Imagine being a customer walking down an aisle in your home improvement store, and employees are lining the aisle…clapping for you! You know what I call that? Unrealistic.
Maybe you’re a customer walking down a hallway at a hotel, and employees are lining the hallway…clapping for you! You know what I call that? A reality.
That’s what happened to school employees at a Ritz-Carlton in Atlanta, GA. According to the article Enota 1 of 4 honored by state for welcoming families, “A line of Ritz-Carlton employees stretched down the hotel hallway, and applause erupted as a group of public school educators walked by.” Apparently, the hotel occasionally uses the “wall of applause” to convey appreciation for its customers.
So if employees clapped for you, how would you feel (besides “awkward”)? Would you feel appreciated? Valued? Special?
The article notes that “With research showing a clear link between parent engagement and student success, education officials say it’s essential that parents are involved, and they must make sure families feel welcome at schools that can sometimes feel like fortresses.”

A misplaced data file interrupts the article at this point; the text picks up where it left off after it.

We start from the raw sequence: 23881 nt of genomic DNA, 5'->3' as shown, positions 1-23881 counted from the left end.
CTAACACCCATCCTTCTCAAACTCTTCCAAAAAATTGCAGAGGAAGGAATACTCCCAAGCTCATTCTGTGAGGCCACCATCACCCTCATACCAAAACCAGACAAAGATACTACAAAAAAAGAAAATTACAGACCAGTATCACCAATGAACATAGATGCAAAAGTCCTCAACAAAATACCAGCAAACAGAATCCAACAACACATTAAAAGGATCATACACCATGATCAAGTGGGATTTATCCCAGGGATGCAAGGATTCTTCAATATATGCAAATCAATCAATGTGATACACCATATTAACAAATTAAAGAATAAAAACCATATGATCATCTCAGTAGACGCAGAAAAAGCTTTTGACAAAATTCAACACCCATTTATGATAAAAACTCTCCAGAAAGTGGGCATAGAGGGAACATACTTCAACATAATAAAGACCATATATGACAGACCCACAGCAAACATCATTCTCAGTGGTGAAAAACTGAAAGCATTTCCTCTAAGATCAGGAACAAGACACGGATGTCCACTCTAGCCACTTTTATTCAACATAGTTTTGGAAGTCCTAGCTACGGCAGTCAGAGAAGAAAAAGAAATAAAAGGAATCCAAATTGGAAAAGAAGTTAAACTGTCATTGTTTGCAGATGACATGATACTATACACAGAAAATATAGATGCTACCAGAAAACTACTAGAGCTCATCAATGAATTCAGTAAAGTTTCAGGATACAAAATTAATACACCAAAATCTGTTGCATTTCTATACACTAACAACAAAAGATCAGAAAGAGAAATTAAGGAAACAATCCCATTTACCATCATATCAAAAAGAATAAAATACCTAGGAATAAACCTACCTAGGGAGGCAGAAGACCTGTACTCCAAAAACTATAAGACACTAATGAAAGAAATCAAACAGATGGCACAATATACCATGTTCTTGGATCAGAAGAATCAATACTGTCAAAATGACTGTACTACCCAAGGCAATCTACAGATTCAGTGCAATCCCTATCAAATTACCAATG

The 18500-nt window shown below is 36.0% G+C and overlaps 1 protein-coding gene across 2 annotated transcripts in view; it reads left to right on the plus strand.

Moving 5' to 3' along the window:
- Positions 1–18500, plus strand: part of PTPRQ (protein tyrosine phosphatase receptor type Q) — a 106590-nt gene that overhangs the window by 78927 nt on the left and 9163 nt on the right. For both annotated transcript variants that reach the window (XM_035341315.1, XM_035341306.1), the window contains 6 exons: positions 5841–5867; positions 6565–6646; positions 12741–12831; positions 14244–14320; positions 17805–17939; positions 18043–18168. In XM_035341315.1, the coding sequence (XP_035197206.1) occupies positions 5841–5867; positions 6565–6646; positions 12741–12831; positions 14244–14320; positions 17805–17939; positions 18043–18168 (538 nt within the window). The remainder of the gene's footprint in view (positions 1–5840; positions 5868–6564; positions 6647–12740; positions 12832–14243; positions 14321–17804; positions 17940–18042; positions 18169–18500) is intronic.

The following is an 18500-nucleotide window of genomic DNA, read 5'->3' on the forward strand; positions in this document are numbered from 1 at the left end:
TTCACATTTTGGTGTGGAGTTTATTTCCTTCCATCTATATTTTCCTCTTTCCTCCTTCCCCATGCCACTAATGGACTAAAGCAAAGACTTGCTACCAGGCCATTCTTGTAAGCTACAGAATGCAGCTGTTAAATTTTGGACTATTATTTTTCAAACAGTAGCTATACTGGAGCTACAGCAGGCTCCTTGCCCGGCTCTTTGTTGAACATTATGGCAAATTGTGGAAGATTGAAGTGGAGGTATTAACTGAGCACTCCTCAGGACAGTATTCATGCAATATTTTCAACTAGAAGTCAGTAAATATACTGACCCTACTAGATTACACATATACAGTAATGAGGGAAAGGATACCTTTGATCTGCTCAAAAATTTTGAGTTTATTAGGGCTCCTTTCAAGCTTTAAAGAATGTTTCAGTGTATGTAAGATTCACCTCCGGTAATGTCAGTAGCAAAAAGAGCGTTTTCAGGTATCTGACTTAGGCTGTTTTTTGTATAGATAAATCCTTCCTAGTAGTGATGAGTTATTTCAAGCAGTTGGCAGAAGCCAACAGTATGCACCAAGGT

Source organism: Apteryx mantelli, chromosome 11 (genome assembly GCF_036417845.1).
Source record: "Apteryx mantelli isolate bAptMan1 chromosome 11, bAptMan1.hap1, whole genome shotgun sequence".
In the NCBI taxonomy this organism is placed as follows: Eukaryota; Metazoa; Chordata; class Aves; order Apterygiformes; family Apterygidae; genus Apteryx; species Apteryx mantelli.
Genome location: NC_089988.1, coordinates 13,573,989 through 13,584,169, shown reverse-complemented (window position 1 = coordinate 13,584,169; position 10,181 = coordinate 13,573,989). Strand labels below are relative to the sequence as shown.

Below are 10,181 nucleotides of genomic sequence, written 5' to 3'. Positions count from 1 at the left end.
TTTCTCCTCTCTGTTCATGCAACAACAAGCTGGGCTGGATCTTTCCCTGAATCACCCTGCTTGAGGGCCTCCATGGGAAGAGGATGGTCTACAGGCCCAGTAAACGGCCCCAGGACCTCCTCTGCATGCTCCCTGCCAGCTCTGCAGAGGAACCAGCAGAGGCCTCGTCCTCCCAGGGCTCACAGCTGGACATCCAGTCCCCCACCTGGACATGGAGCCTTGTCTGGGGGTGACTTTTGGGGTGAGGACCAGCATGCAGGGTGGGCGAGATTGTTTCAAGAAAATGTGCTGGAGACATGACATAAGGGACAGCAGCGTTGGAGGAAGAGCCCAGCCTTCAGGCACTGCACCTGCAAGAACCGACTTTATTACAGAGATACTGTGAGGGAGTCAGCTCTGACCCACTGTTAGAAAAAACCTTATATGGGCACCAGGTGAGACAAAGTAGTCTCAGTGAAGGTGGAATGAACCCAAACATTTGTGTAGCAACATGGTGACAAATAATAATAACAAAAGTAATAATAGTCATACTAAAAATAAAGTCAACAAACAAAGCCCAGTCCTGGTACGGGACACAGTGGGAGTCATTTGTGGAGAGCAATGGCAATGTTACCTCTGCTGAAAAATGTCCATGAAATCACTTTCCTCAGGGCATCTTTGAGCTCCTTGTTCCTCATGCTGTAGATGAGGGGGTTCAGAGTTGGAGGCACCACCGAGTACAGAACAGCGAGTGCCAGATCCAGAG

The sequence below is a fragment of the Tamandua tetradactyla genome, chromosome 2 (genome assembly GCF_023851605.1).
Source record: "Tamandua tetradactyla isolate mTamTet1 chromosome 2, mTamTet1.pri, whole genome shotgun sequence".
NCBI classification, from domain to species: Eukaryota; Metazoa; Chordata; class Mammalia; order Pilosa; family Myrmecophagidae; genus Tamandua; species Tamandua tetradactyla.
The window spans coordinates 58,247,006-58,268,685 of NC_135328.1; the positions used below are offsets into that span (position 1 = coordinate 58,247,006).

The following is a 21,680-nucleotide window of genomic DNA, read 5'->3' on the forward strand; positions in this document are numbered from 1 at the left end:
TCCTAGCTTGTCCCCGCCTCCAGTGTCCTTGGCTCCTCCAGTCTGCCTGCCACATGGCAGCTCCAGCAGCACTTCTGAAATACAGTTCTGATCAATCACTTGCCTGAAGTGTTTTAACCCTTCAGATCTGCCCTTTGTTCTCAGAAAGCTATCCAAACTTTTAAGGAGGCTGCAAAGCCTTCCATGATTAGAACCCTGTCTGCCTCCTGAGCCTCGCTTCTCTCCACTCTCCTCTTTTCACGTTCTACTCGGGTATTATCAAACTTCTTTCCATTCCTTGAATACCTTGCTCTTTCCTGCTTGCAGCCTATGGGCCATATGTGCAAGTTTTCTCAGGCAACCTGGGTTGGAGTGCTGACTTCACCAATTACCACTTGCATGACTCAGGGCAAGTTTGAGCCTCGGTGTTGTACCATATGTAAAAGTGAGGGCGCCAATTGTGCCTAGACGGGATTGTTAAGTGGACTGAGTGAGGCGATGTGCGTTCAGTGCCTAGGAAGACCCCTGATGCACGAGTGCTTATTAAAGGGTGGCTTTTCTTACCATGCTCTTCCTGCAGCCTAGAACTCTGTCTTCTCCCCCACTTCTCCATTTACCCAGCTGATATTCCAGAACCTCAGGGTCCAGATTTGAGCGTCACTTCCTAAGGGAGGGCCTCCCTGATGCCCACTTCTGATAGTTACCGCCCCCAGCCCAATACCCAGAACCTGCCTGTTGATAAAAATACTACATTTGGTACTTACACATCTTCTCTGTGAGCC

Many schools are becoming even notorious for loading down parents with early school year paperwork, requests to follow teachers and the school on Twitter, Facebook, e-mail distribution lists, etc. Demands on parents are increasing, and much of this is for the better (to encourage more parental involvement, better communications, safety, etc.). But when you ask your “customer” to do more, at some point you need to show appreciation for that involvement, for that effort, for that reciprocal communication.
Think about what you ask of your customers, particularly if that customer has few alternatives for your services (K-12 schools and local government, for example).
Then identify ways to convey appreciation for involvement, thereby encouraging positive customer behaviors to continue.
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Interested in improving your educational organization’s parent/community satisfaction? See our other blog posts at: https://serviceadvice.cssamerica.com/category/education/